Forensic Accounting Explained
We’ve all come across ‘Forensic investigators’ or ‘Forensic scientists’ in many a TV drama – from NCIS to Silent Witness, where evidence is handed to a team of specialist experts to analyse and uncover facts.
Through Forensics they uncover that Dave shot the bank clerk but they need to substantiate the evidence to prove that he ‘did it’, how he ‘did it’ and in some cases, why he ‘did it’, in order to present to a court of law.
Forensic accountants do much the same job but with all things relating to money. We use a combination of financial, investigative and legal skills to provide a report, usually for presentation in court.
This could be anything from investigating where a missing £600,000 from a charity fund, or why Marcia in the Finance Dept has suddenly traded her battered VW Polo in for an F-type Jaguar while weekending in Monaco, or whether Company X that Company Y wants to buy them out are really as successful as they say they are at producing 20 million widgets a week (when they can’t pay their telephone bill).
If something doesn’t quite smell right – or organisations need to double and triple check finances, settlements and productivity – then it’s time to call in the forensic accounting experts.
Forensic Accounting in Business
In an increasingly competitive, often hostile, global business market, where margins are slimmer and companies are cutting corners, there is room for much mismanagement of funds as people take bigger risks with their own and other people’s money in order to survive. The downside can affect anybody and everybody – even the rich and mighty; for instance, Rock star Sting’s accountant ran off with £6m of his money; Enron, one of the biggest energy providers in the USA used complex financial structures to show the company to be significantly more profitable than it really was before the company was rumbled and ultimately collapsed- affecting the very fabric of American society.
This edgy business environment leads to individuals and companies inevitably getting into trouble or litigating between themselves and when this happens it is up to forensic accountants to follow the paper or electronic trail to uncover the truth – and determine exactly who did what with the money or shares, through a rigorous and thorough investigation of all the figures and facts.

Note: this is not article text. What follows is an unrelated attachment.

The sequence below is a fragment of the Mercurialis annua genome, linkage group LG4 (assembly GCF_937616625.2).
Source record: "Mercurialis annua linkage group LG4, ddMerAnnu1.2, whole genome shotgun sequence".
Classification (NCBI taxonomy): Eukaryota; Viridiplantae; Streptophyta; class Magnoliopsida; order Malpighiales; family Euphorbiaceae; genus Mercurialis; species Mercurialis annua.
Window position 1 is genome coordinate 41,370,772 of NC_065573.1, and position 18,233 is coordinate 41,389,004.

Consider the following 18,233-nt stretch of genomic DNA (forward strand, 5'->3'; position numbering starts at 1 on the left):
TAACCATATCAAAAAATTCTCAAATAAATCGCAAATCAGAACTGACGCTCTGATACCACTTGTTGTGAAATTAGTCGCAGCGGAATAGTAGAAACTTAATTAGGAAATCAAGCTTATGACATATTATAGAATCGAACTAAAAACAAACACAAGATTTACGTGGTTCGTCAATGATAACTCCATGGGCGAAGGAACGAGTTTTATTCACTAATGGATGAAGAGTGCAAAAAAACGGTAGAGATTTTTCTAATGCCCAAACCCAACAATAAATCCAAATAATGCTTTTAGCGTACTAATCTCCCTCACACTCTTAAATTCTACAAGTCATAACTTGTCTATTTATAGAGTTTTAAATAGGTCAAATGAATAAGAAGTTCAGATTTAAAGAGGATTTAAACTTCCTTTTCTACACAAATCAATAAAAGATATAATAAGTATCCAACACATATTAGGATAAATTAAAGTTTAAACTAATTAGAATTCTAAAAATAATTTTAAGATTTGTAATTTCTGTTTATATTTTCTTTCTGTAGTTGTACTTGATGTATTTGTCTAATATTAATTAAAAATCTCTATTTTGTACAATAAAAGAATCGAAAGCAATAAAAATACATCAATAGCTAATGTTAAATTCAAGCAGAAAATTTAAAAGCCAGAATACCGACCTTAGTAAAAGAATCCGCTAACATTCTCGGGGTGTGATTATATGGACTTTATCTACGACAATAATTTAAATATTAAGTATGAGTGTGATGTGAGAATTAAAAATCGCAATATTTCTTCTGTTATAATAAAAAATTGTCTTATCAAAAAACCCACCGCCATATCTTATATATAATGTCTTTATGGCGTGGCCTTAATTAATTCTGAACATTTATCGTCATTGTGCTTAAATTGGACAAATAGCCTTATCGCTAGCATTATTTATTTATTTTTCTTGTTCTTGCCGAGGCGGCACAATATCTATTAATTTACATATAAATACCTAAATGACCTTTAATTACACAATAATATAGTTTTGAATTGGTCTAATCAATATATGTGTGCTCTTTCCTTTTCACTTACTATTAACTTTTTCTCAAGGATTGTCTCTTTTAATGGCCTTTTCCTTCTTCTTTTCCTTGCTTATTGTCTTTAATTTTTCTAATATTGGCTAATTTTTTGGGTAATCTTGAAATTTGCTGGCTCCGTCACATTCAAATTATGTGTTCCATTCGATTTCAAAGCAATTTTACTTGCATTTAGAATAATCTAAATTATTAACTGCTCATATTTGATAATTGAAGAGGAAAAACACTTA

Forensic Accounting in Divorce
Another popular area where one needs to call in the Forensic Accountants are divorce cases where one partner is trying to hide or protect money, income and assets they have to shield it from their spouse in the hope of paying out less. Or there may be a business to be valued and neither party can agree on the true value of the business. Even in the most “amicable” of divorces, forensic accountants may be called upon to assess an individual’s situation and their ability to pay fair maintenance or child support.
Forensic Accounting in Fraudulent Activity
With economic hardship affecting people across society, then there is a huge temptation to file false or inflated insurance claims. This is often the case when companies or individuals have financial pressures or greed – this can then lead to crimes being committed within the workplace such as theft, false insurance claims etc.
It is up to the forensic accountant to calmly and professionally assess any questionable claims on behalf of either the insurance companies or the authorities. Here at Frenkels, we act for many insurers and solicitors to assist with the loss of earning claims arising from personal injury claims such as road traffic accidents, illness and negligence.
At Frenkels Forensics, our team of forensic accounting experts work regularly with solicitors, insurance companies and barristers across the UK and abroad helping them prevent and resolve legal disputes.
By Vitek Frenkel – find me via Google+